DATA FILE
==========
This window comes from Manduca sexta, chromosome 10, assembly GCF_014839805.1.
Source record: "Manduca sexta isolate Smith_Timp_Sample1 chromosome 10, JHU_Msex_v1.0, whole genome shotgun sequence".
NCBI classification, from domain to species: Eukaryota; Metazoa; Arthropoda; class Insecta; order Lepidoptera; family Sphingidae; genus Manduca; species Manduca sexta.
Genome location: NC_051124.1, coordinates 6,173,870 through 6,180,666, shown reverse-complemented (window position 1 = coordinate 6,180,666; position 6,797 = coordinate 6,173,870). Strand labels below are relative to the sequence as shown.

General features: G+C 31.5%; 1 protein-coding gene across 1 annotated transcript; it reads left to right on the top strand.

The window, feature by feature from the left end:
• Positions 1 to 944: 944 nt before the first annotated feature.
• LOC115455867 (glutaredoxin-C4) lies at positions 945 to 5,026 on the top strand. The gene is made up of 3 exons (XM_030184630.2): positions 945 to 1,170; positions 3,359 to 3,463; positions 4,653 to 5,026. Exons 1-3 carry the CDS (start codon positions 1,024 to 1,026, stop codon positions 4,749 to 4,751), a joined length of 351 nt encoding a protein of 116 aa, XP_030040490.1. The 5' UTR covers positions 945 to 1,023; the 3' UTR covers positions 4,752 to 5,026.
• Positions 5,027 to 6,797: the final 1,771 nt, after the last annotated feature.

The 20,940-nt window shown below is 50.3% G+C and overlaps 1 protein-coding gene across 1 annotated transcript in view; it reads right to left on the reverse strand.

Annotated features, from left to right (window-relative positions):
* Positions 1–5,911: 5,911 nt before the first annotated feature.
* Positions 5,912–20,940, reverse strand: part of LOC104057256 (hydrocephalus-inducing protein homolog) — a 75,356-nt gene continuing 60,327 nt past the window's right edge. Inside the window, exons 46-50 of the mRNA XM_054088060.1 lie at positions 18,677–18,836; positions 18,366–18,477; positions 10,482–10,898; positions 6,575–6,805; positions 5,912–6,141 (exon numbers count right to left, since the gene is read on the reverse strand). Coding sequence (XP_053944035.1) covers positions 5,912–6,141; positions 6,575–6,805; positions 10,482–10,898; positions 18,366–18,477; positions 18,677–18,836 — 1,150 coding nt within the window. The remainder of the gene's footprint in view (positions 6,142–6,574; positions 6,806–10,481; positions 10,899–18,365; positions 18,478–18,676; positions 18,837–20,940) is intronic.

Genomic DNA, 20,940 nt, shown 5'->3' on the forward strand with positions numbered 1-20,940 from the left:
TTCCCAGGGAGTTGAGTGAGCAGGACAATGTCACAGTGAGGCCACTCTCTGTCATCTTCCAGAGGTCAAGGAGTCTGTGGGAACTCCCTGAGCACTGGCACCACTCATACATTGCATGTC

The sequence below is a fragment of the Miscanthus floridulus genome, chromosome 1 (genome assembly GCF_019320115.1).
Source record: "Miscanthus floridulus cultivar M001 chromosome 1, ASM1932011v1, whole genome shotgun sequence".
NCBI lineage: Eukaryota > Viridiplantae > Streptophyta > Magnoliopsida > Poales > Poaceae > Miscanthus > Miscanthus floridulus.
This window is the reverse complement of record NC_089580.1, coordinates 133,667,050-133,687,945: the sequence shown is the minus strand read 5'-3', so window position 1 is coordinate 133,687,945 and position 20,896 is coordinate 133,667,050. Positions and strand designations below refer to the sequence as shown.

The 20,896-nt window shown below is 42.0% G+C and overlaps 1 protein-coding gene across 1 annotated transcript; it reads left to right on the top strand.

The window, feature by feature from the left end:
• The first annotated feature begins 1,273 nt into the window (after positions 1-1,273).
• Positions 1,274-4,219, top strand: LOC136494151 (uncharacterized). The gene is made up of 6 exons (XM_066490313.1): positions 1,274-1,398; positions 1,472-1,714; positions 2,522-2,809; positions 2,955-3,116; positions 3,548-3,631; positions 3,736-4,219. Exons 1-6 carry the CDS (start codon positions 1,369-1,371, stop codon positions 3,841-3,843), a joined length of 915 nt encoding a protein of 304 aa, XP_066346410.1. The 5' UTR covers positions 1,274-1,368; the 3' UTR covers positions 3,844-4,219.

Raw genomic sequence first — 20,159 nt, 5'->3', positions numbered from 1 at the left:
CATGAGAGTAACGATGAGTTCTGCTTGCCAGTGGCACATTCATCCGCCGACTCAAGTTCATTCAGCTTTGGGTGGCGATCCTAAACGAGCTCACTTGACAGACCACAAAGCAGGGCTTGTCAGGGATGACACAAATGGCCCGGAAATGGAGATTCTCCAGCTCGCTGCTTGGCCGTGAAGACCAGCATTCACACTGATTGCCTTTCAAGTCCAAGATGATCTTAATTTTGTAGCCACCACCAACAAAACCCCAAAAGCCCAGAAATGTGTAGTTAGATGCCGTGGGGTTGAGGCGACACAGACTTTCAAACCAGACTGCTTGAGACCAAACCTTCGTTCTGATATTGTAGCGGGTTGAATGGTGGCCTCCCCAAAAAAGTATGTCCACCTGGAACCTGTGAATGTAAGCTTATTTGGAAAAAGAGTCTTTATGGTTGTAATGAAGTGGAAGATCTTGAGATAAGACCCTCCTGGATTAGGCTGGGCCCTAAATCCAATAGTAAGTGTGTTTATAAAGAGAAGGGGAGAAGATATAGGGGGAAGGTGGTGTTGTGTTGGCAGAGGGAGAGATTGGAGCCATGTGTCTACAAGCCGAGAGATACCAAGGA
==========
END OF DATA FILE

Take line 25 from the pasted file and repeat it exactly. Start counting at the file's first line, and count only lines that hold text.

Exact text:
CATGAGAGTAACGATGAGTTCTGCTTGCCAGTGGCACATTCATCCGCCGACTCAAGTTCATTCAGCTTTGGGTGGCGATCCTAAACGAGCTCACTTGACAGACCACAAAGCAGGGCTTGTCAGGGATGACACAAATGGCCCGGAAATGGAGATTCTCCAGCTCGCTGCTTGGCCGTGAAGACCAGCATTCACACTGATTGCCTTTCAAGTCCAAGATGATCTTAATTTTGTAGCCACCACCAACAAAACCCCAAAAGCCCAGAAATGTGTAGTTAGATGCCGTGGGGTTGAGGCGACACAGACTTTCAAACCAGACTGCTTGAGACCAAACCTTCGTTCTGATATTGTAGCGGGTTGAATGGTGGCCTCCCCAAAAAAGTATGTCCACCTGGAACCTGTGAATGTAAGCTTATTTGGAAAAAGAGTCTTTATGGTTGTAATGAAGTGGAAGATCTTGAGATAAGACCCTCCTGGATTAGGCTGGGCCCTAAATCCAATAGTAAGTGTGTTTATAAAGAGAAGGGGAGAAGATATAGGGGGAAGGTGGTGTTGTGTTGGCAGAGGGAGAGATTGGAGCCATGTGTCTACAAGCCGAGAGATACCAAGGA